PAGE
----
The Babe Ruth sage continued into the 1980's, as his daughter Dorthy (Ruth) Perone and her husband Dominick were very special guest of the Syracuse Chiefs at "Hot Stove Night". Their grandson was attending Syracuse University at the time. We are sorry to say that they both died a short time after. Syracuse baseball lost two very special fans.

Wednesday, February 8, 2012


One very special story that has to be told is that of the Joseph G. Kren Bat Company Joe Kren was born in Vienna, Austria in 1868. He served as a wood-turner's apprentice in Germany before arriving in America in the 1880's. He first settled in Jordon, N.Y. moving to Syracuse a short time later. Joe Kren was employed by the wood shop of Kent-Bupee. While in their employ he became interested in the game of baseball.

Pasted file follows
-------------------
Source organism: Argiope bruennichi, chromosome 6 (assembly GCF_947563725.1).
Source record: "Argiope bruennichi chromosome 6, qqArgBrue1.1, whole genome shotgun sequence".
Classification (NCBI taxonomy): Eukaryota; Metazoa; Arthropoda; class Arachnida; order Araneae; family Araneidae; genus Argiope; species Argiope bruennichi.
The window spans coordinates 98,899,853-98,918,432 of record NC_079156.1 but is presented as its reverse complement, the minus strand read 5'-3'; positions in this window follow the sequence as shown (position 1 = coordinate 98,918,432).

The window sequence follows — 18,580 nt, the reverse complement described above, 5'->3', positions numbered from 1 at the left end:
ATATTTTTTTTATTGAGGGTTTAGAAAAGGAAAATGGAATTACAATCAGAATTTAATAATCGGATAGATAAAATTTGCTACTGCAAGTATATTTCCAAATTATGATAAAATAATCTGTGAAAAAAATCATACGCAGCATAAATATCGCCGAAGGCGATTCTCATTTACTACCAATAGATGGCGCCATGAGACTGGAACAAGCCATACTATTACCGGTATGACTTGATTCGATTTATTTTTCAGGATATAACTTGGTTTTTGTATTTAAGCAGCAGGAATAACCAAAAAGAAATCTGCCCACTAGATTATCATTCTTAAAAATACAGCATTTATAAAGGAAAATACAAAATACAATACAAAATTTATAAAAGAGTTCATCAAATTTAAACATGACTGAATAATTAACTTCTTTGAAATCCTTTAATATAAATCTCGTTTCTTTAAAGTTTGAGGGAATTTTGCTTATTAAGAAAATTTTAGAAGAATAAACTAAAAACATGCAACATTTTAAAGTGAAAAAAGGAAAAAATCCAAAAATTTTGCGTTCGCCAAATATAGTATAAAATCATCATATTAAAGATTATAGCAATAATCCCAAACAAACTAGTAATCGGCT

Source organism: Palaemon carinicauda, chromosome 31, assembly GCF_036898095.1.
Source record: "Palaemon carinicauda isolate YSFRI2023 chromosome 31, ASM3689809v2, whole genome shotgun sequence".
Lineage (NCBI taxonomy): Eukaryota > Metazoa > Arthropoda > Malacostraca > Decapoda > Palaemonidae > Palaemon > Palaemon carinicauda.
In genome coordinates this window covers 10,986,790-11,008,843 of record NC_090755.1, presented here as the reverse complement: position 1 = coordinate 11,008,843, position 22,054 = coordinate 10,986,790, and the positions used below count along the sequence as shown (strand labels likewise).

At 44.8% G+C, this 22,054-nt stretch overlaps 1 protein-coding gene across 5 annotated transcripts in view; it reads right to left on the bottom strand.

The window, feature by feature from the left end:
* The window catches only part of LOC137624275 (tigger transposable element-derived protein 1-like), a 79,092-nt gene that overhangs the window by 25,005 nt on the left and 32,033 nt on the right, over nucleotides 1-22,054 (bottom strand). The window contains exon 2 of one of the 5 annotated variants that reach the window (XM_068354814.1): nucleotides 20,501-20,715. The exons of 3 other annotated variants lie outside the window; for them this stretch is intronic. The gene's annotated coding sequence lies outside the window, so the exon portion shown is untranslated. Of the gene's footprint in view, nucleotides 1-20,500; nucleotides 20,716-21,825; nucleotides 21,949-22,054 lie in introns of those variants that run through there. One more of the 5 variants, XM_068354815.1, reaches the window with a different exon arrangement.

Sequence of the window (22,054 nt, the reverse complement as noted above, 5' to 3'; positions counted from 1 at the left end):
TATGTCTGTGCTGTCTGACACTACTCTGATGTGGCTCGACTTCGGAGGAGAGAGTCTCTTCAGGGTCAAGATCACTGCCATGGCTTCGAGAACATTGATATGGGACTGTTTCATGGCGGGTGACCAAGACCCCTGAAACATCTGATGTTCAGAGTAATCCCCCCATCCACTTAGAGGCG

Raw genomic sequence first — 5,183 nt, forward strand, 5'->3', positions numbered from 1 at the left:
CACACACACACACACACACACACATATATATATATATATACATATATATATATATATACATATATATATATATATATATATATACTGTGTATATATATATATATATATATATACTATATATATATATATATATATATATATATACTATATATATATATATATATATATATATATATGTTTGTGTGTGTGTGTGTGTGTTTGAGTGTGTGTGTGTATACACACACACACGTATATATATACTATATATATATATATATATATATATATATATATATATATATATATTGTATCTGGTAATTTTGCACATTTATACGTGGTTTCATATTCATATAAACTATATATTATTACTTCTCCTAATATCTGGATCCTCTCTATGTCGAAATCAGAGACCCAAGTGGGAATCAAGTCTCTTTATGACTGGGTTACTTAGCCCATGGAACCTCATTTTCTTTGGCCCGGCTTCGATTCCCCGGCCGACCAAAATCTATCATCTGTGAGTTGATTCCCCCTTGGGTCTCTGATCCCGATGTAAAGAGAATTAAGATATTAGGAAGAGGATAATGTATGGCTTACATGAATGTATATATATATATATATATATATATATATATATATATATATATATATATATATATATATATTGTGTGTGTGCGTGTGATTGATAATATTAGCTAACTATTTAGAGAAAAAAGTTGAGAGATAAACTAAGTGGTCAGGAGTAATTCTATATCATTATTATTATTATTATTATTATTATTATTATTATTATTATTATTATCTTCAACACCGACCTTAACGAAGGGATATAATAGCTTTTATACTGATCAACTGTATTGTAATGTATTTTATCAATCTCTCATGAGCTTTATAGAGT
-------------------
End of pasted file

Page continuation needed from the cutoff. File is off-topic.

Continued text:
Most neighborhood boys were now playing this popular game using sticks to hit with as none could afford manufactured bats. Joe Kren spent many lunch hours making wooden stick bats for his young neighbors. His love for the game soon found him managing a team of Syracuse youths. He made bats for each player and soon the word spread of their excellence.

A gifted artist. Mr. Kren took great pride in each and every bat he made. Soon many semi-pro and professional teams requested the Kren model bats, With each order he tried to build a better bat, his reputation spread across the entire nation. The Kren Bat Company manufactured over five million baseball bats right here in Syracuse. Mr. Kren and his son's Frank, Henry, Walter and Joseph Jr. supplied bats for many major league clubs that included, Connie Mack's Philadelphia Athletics and the New York Giants. Kren bats were also popular with Internationals League clubs as Montreal, Toronto, Buffalo and Syracuse. His "Kren's Specials" were used by such players as Babe Ruth, Lou Gehrig, Rogers Hornsby, Mel Ott, Frankie Frisch, Jimmy Foxx, Eddie Collins, Honus Wagner, Jimmy Walsh and Bill Kelly.